Hare and Hounds
is a two-player strategic
board game. The game originated in 19th century France
, where it is said to have been popular with military officers during the Franco-Prussian War
. The game is also known as the French Military Game
Rules of the game
- One player represents the three Hounds, which try to corner the other player's Hare as it seeks to win by escaping them.
- Each player can move one step in each turn. The Hounds can only move forward or diagonally (left to right) or vertically (up and down). The Hare can move in any direction.
- The Hounds win if they "trap" the Hare so it can no longer move.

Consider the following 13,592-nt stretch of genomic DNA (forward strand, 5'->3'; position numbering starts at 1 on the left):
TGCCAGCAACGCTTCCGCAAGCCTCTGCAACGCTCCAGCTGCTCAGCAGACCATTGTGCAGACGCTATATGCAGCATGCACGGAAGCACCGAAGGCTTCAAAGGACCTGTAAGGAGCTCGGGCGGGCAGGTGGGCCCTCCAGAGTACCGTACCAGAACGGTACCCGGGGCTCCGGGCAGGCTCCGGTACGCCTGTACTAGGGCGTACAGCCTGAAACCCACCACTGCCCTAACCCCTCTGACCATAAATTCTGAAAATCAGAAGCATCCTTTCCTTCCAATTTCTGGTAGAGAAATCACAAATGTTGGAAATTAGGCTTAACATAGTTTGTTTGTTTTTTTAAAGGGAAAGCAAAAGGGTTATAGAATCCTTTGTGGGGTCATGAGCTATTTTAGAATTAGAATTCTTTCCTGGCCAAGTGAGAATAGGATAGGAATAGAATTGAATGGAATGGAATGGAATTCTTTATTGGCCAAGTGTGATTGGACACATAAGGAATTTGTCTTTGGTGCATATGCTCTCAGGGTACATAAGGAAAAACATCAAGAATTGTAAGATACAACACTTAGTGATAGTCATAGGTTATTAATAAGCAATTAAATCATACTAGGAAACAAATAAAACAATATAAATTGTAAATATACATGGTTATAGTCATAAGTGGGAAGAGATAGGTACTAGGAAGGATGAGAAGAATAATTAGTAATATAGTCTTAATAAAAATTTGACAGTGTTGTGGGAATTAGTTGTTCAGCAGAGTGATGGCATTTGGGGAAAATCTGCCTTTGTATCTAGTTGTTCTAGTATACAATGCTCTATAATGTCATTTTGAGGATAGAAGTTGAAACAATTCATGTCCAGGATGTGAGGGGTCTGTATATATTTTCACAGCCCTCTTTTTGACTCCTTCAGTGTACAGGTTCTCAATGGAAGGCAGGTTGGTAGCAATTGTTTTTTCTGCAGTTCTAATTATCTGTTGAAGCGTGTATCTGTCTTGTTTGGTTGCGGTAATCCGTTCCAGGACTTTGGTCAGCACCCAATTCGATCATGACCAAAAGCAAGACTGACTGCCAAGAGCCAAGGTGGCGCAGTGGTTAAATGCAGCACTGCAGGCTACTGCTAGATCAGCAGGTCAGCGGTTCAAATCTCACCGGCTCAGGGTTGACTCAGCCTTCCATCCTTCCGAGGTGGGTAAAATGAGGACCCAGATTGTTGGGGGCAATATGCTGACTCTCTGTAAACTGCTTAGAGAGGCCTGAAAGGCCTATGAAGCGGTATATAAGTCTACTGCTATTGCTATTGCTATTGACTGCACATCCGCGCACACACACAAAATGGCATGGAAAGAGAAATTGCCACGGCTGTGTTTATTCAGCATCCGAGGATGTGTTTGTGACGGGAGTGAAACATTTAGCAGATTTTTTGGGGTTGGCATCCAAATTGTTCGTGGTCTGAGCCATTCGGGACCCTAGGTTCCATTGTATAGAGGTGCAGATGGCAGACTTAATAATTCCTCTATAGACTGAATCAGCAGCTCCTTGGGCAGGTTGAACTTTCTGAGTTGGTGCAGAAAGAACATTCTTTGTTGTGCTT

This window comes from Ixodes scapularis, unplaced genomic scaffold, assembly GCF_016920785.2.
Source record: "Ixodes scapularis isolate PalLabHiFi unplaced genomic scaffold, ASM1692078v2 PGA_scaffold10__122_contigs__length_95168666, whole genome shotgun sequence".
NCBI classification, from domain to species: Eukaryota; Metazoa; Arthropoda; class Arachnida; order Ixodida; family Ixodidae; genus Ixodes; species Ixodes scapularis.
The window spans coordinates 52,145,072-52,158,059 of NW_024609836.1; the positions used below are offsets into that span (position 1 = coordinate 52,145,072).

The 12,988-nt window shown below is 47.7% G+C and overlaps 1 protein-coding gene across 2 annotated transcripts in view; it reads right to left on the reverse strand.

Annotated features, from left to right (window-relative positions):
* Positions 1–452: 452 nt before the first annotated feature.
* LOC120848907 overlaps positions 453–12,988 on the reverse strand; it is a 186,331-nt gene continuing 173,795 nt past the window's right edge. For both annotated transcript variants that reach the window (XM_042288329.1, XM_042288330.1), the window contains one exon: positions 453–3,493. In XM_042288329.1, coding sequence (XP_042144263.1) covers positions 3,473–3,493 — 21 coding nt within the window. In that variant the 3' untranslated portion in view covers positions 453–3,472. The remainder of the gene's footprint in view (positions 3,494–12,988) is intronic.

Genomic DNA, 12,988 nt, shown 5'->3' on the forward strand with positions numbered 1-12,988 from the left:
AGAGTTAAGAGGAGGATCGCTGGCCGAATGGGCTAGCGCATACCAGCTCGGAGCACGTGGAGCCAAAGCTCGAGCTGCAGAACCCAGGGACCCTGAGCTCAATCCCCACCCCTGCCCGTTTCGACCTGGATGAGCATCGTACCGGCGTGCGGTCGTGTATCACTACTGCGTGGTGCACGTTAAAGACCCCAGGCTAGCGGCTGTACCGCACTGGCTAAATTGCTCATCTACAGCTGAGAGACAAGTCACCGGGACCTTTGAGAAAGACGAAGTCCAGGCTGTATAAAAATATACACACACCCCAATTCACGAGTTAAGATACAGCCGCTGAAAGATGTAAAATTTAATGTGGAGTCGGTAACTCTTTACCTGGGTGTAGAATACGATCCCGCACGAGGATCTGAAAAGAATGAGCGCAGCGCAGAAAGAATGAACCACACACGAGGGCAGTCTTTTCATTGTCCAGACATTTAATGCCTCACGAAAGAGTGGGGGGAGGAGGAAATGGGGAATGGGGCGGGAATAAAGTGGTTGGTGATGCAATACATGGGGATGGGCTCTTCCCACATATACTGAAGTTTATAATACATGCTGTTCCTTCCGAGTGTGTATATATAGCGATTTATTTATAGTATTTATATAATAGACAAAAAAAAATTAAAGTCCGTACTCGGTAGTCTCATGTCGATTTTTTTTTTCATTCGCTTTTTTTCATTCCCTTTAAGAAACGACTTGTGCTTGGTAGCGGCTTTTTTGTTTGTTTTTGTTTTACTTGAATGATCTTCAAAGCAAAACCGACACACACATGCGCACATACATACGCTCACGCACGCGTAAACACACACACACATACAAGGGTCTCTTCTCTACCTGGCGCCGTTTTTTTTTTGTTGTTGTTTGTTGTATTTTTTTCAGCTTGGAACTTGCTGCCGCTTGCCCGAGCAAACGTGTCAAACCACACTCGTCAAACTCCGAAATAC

- The Hare wins if it "escapes" (gets to the left of all the Hounds).
- If the Hounds move vertically ten moves in a row, they are considered to be "stalling" and the Hare wins.
Analysis and modern implementations
Hare and Hounds is a classic example of the type of game studied in combinatorial game theory
, giving it some similarities to checkers
, Fox and Geese
and other such games. Mathematician Martin Gardner
stated that Hare and Hounds "combines extreme simplicity with extraordinary strategic subtlety" in his "Mathematical Games
" column in Scientific American
As the rules of the game are simple to program, there are many electronic implementations of the game. Online versions are usually written in Java.